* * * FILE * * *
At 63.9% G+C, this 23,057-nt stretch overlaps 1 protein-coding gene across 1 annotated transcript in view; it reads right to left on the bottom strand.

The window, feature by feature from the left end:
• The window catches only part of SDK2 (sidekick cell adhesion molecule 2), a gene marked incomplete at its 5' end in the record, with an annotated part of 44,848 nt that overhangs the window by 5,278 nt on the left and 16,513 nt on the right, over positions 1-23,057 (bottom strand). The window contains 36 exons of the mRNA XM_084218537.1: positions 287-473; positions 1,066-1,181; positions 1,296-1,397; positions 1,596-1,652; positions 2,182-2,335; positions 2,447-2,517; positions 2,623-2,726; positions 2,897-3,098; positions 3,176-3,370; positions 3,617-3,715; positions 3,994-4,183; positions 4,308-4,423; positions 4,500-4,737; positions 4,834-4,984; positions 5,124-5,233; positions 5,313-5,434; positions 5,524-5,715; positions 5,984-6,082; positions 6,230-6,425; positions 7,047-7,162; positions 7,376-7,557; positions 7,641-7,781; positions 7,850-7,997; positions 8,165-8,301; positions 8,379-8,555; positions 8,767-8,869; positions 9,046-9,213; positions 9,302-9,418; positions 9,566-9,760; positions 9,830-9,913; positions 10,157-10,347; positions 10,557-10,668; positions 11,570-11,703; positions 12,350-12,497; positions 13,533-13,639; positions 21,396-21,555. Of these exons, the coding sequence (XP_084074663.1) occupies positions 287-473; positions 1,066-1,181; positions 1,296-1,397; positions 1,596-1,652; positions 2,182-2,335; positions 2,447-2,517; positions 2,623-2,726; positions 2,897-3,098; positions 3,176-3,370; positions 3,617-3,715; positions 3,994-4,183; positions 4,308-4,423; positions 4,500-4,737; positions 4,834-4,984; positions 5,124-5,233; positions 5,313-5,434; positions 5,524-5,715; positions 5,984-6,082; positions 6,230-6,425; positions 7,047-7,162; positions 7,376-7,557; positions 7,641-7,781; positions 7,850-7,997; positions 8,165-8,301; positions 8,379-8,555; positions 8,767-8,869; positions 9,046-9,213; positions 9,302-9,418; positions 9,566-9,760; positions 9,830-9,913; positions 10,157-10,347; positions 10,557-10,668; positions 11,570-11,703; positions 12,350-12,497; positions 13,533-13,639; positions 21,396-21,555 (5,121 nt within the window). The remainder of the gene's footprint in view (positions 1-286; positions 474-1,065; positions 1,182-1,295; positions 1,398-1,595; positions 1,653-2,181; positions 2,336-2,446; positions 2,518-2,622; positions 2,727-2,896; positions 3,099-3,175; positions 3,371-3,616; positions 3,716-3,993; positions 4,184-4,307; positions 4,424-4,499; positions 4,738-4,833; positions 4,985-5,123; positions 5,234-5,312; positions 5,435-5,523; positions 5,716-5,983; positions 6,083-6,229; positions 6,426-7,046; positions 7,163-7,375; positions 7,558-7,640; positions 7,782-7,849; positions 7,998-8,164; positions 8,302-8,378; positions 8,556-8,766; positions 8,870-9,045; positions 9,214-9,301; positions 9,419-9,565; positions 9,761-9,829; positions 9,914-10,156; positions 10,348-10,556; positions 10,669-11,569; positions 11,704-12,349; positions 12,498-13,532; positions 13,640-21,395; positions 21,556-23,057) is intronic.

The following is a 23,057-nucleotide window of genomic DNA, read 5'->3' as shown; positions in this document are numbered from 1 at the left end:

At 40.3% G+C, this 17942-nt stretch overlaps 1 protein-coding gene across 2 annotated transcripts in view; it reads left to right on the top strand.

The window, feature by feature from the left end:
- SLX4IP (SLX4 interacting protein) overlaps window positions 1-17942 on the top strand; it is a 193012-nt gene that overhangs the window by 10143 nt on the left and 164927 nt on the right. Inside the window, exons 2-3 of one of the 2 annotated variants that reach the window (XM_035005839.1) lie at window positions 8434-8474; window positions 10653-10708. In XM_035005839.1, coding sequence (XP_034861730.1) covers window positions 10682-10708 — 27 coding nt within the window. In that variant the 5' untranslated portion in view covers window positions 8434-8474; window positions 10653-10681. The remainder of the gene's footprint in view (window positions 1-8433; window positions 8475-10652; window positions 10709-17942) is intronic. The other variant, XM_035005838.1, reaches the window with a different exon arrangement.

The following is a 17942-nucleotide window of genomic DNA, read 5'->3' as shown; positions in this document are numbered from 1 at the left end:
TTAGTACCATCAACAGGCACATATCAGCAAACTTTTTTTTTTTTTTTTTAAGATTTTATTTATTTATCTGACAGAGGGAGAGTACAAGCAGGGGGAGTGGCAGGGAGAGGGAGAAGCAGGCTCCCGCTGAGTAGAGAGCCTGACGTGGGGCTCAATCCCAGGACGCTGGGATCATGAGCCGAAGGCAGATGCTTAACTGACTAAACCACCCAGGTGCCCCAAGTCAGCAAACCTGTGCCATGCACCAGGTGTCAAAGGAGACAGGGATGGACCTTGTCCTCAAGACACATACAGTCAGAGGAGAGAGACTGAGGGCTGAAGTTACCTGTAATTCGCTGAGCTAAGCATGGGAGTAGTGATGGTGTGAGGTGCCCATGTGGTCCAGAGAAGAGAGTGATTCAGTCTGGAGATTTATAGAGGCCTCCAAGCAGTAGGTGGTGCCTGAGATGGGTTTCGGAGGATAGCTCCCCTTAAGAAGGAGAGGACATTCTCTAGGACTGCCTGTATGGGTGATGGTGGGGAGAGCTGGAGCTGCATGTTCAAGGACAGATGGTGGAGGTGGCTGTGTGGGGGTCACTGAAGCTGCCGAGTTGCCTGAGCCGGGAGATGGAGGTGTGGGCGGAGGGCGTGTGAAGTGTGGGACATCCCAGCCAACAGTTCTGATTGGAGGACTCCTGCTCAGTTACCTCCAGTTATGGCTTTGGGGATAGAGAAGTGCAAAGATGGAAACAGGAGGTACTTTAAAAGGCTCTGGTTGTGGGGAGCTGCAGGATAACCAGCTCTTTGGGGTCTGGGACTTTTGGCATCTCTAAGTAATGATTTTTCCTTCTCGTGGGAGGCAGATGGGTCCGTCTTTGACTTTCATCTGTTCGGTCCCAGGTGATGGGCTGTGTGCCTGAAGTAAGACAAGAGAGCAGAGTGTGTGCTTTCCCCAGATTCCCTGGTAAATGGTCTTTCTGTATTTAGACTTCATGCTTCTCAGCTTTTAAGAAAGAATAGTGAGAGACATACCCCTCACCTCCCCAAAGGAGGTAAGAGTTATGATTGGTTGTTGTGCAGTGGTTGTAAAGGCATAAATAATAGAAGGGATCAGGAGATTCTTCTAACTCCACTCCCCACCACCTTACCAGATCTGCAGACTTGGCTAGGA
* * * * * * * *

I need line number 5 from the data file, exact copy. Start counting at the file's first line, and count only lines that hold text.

At 40.3% G+C, this 17942-nt stretch overlaps 1 protein-coding gene across 2 annotated transcripts in view; it reads left to right on the top strand.